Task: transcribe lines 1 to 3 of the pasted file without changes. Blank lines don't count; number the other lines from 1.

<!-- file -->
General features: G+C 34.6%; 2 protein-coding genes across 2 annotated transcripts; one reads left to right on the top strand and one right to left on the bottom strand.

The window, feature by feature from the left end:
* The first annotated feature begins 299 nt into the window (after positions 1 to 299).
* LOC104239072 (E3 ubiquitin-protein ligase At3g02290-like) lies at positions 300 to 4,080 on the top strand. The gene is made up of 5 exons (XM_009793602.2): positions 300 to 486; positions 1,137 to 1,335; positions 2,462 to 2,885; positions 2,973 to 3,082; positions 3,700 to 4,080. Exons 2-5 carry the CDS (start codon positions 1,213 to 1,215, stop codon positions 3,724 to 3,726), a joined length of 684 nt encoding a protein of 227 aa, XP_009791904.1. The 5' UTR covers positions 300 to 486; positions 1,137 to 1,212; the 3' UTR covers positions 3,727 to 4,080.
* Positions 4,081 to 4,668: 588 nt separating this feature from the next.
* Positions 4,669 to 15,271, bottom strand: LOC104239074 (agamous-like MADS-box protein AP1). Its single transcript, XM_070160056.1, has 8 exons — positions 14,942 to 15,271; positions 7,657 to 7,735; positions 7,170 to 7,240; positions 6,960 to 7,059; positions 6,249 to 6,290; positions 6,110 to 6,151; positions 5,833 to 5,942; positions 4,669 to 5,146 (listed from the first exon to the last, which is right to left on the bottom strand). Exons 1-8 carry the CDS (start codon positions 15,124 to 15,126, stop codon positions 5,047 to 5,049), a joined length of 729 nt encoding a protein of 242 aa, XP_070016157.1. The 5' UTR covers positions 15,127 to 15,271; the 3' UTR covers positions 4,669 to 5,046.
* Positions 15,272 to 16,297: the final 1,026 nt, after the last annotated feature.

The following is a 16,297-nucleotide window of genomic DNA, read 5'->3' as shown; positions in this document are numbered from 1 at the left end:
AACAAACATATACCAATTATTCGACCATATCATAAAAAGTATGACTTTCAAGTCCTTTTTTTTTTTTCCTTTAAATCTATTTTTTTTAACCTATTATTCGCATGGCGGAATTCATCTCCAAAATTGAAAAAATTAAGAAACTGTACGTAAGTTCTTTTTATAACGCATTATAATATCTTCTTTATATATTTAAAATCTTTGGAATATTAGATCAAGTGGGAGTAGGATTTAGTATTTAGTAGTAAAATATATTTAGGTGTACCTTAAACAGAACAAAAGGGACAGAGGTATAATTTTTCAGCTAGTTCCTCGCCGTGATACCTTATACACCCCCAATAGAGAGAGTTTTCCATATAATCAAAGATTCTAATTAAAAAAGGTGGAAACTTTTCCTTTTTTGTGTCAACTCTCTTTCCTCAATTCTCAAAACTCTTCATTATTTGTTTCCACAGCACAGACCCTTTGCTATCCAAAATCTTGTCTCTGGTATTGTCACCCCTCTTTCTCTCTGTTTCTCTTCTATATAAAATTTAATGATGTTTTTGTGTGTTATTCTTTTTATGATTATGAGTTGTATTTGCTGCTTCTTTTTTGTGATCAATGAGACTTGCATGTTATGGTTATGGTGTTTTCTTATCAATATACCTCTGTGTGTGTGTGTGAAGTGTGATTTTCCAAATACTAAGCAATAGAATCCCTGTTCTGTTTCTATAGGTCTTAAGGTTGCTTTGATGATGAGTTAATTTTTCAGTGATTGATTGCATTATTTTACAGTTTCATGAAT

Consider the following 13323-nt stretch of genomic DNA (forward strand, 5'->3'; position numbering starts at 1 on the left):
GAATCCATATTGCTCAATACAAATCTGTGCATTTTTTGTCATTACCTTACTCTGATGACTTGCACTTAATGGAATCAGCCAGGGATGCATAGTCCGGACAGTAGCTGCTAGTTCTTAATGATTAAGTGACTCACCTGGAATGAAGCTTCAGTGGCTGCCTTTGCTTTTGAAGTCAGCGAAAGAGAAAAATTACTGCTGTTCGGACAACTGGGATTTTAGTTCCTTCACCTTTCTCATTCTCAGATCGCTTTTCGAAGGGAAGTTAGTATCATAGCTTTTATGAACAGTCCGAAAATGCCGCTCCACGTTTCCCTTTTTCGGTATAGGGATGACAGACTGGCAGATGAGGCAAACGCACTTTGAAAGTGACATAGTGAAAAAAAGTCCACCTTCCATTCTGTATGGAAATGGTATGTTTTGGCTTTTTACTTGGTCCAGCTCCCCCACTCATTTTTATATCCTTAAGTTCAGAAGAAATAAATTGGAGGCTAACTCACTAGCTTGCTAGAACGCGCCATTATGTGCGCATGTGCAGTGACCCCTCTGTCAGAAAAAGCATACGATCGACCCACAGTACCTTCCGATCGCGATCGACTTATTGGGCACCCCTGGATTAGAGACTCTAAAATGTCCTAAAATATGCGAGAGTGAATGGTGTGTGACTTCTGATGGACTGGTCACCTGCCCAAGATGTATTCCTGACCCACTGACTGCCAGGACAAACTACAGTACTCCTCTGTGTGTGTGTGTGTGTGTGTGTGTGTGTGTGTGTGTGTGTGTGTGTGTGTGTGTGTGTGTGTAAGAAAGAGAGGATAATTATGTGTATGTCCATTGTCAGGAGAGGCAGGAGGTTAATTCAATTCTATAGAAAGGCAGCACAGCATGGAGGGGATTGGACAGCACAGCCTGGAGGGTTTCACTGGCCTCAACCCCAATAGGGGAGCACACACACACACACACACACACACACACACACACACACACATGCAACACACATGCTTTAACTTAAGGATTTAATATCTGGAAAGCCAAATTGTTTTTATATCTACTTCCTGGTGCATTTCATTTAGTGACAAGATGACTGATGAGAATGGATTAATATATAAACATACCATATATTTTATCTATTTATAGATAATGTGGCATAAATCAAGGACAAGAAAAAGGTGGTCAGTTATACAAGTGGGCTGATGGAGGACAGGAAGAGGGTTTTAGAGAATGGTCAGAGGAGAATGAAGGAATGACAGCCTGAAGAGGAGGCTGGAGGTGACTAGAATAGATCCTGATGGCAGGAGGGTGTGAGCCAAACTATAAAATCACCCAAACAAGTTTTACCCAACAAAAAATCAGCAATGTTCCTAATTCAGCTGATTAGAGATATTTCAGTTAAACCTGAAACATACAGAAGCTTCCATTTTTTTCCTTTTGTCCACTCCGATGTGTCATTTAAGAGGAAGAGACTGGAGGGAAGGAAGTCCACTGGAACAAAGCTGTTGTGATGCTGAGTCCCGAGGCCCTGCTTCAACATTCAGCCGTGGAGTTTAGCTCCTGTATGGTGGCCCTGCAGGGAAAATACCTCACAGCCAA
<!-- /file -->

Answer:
General features: G+C 34.6%; 2 protein-coding genes across 2 annotated transcripts; one reads left to right on the top strand and one right to left on the bottom strand.

The window, feature by feature from the left end:
* The first annotated feature begins 299 nt into the window (after positions 1 to 299).